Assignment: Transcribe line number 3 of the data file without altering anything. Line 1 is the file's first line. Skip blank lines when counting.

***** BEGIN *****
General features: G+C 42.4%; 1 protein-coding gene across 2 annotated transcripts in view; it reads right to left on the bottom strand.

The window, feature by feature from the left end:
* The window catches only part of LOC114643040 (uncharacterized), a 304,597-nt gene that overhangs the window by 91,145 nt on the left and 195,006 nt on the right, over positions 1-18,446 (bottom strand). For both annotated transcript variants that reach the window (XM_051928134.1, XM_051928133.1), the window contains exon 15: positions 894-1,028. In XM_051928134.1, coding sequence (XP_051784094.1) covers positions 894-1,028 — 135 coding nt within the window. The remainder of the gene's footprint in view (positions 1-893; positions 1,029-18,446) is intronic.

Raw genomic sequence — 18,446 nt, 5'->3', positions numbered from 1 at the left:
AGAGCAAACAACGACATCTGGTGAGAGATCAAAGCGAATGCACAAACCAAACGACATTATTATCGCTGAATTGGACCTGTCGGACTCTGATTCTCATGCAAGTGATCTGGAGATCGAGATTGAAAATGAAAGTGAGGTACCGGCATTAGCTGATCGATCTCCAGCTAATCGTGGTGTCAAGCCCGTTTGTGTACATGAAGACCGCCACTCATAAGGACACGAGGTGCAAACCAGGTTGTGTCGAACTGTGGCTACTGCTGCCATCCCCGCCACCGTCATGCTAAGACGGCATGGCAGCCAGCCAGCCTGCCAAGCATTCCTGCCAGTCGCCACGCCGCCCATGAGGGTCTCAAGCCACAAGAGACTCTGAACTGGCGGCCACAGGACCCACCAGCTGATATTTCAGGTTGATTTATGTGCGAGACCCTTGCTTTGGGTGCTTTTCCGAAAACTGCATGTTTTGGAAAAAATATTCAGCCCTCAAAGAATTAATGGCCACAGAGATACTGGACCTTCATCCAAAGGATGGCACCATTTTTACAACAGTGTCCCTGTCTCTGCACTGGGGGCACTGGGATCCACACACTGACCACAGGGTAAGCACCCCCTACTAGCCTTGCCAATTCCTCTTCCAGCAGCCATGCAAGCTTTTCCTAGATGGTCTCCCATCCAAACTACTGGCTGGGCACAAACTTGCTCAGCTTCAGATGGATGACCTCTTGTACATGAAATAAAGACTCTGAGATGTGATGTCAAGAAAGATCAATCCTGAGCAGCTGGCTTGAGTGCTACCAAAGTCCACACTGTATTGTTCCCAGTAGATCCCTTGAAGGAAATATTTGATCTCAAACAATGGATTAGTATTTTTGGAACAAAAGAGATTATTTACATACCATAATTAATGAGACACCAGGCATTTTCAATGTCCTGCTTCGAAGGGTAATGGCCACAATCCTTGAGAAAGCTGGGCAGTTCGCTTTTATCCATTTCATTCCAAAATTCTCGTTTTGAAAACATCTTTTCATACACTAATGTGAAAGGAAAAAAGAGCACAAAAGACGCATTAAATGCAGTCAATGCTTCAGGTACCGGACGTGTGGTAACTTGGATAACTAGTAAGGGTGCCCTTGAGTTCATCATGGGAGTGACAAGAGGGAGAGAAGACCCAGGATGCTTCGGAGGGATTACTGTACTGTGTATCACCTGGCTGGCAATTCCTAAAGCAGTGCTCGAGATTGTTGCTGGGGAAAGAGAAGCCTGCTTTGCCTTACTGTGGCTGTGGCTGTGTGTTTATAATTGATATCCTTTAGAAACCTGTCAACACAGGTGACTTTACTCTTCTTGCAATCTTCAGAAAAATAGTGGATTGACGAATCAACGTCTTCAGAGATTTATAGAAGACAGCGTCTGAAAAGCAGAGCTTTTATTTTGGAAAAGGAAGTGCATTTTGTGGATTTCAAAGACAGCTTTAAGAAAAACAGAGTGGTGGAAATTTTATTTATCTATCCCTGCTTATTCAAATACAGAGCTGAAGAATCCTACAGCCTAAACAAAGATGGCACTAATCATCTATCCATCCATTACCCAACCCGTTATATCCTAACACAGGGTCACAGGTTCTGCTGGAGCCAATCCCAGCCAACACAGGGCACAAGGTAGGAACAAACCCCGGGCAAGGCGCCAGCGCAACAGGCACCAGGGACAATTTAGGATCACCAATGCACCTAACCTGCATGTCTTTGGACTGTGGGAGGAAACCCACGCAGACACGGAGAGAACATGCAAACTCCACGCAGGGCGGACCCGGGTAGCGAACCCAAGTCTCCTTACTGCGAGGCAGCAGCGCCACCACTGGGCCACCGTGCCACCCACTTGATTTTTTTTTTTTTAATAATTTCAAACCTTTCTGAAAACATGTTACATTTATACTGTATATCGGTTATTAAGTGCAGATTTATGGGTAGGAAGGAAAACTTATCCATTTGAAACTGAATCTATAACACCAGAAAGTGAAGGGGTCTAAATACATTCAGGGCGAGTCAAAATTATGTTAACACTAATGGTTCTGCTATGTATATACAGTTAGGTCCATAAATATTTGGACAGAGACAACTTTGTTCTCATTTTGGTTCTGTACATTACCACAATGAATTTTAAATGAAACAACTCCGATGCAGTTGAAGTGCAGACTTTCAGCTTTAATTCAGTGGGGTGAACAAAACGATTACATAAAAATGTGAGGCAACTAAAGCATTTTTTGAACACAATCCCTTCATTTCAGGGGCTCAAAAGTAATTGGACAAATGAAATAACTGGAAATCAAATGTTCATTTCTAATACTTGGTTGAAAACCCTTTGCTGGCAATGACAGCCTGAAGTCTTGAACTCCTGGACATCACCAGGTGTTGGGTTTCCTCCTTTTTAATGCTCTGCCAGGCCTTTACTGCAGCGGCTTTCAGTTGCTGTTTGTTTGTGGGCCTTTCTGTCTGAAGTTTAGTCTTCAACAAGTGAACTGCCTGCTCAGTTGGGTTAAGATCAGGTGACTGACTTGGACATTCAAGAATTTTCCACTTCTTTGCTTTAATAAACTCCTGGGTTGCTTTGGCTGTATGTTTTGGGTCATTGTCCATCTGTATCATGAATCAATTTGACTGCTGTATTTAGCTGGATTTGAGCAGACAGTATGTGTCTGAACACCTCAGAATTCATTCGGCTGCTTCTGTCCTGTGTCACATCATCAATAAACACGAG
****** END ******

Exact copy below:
* The window catches only part of LOC114643040 (uncharacterized), a 304,597-nt gene that overhangs the window by 91,145 nt on the left and 195,006 nt on the right, over positions 1-18,446 (bottom strand). For both annotated transcript variants that reach the window (XM_051928134.1, XM_051928133.1), the window contains exon 15: positions 894-1,028. In XM_051928134.1, coding sequence (XP_051784094.1) covers positions 894-1,028 — 135 coding nt within the window. The remainder of the gene's footprint in view (positions 1-893; positions 1,029-18,446) is intronic.